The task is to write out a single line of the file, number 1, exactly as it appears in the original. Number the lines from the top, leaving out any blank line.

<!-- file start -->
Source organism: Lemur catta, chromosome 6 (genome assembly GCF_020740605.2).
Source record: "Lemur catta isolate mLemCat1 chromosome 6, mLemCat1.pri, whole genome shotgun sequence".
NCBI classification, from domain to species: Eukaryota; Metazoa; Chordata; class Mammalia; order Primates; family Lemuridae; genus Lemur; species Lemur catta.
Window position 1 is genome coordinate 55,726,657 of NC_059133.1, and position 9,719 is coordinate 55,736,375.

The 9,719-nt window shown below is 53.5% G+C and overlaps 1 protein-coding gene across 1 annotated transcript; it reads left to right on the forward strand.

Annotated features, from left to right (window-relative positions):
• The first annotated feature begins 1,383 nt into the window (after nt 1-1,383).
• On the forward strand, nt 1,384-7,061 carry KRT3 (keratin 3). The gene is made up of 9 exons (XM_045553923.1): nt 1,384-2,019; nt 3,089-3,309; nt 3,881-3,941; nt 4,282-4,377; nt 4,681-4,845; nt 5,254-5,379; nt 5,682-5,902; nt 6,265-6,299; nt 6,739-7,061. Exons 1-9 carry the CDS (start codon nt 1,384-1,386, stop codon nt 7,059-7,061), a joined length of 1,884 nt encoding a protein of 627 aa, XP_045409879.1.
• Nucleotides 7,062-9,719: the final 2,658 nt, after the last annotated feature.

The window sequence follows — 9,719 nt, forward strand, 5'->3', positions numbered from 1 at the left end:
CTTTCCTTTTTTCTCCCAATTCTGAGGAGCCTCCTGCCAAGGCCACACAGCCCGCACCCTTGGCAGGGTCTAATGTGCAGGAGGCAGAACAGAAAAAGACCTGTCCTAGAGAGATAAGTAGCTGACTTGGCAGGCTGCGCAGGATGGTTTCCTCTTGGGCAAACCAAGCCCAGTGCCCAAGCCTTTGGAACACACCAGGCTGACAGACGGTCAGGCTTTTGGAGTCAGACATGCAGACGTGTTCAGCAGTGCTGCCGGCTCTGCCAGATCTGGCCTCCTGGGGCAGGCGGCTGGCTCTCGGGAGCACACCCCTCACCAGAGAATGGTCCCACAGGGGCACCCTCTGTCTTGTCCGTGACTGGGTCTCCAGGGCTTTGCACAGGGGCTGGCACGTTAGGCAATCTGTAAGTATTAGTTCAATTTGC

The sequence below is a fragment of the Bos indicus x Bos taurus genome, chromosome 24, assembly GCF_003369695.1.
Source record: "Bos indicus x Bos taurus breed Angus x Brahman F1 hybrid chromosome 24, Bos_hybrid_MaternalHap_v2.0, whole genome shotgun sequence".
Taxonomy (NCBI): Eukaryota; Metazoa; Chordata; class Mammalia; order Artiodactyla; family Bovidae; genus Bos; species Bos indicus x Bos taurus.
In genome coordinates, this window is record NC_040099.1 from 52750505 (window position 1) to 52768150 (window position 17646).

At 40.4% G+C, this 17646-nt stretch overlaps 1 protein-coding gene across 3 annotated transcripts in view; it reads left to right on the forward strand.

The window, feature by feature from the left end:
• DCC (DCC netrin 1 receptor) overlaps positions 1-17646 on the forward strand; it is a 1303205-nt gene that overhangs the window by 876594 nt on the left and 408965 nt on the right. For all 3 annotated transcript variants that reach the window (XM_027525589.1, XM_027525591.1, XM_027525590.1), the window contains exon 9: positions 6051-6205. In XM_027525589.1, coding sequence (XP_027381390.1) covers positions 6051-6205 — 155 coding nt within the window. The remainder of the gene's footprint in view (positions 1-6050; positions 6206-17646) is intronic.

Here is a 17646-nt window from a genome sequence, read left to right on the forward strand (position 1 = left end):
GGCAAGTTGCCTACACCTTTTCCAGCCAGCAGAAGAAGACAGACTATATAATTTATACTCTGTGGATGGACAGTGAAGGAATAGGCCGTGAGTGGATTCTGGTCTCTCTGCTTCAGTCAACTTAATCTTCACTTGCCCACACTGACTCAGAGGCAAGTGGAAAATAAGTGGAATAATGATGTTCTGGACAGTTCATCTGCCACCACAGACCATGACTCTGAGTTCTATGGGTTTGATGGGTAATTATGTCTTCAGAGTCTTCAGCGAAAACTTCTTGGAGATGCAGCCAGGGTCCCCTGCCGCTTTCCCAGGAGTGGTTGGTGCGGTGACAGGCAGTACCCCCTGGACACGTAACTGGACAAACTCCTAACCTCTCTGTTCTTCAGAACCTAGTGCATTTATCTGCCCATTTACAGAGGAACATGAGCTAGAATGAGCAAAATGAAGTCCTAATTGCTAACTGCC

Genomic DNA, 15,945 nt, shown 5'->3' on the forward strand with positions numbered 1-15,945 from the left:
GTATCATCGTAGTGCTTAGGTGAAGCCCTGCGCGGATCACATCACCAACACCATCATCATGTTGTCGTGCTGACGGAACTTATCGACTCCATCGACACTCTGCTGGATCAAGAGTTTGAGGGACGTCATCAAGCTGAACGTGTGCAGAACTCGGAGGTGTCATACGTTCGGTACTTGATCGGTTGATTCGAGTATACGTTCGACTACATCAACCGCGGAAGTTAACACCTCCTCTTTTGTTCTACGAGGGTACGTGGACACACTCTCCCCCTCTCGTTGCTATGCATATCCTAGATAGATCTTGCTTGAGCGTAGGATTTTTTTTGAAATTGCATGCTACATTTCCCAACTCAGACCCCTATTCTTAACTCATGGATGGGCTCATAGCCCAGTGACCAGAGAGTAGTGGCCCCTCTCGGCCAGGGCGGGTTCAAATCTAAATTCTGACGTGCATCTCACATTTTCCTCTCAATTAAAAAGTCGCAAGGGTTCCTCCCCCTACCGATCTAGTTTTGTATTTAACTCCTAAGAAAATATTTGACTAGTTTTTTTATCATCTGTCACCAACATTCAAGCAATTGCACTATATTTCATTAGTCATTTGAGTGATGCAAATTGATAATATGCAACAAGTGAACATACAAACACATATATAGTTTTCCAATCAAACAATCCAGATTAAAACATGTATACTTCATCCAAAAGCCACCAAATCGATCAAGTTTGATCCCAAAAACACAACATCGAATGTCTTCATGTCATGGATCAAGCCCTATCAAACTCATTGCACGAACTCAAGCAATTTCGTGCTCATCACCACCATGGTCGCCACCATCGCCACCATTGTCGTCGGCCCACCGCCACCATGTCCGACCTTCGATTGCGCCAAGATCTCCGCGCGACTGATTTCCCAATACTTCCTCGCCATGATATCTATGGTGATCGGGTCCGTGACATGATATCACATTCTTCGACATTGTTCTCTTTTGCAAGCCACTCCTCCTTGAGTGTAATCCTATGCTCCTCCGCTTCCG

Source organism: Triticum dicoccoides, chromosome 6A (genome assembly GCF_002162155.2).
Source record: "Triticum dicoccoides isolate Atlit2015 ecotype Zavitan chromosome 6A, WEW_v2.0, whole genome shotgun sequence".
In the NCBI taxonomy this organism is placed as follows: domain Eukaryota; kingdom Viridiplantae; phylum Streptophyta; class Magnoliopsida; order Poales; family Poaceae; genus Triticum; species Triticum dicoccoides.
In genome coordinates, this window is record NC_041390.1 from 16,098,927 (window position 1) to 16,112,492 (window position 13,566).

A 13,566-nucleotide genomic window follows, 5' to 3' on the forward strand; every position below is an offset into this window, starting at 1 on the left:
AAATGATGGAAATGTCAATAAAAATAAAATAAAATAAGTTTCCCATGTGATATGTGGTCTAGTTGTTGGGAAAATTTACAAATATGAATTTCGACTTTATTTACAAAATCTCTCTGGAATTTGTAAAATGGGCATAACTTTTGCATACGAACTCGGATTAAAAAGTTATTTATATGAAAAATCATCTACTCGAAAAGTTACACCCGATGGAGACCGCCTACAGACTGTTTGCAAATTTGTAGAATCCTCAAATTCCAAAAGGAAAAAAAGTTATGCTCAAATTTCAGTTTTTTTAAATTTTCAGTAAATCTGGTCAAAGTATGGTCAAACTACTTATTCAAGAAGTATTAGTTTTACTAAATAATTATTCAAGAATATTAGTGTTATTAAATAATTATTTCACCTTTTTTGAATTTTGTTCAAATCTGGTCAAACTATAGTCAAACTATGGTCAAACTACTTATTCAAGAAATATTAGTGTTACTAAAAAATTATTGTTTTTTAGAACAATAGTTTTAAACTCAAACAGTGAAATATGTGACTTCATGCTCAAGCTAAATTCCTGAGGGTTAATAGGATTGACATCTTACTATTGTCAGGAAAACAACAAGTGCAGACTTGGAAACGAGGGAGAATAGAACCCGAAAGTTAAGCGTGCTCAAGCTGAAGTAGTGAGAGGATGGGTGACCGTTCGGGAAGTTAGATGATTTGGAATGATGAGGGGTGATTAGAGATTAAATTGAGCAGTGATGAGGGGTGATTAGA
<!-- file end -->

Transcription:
Source organism: Lemur catta, chromosome 6 (genome assembly GCF_020740605.2).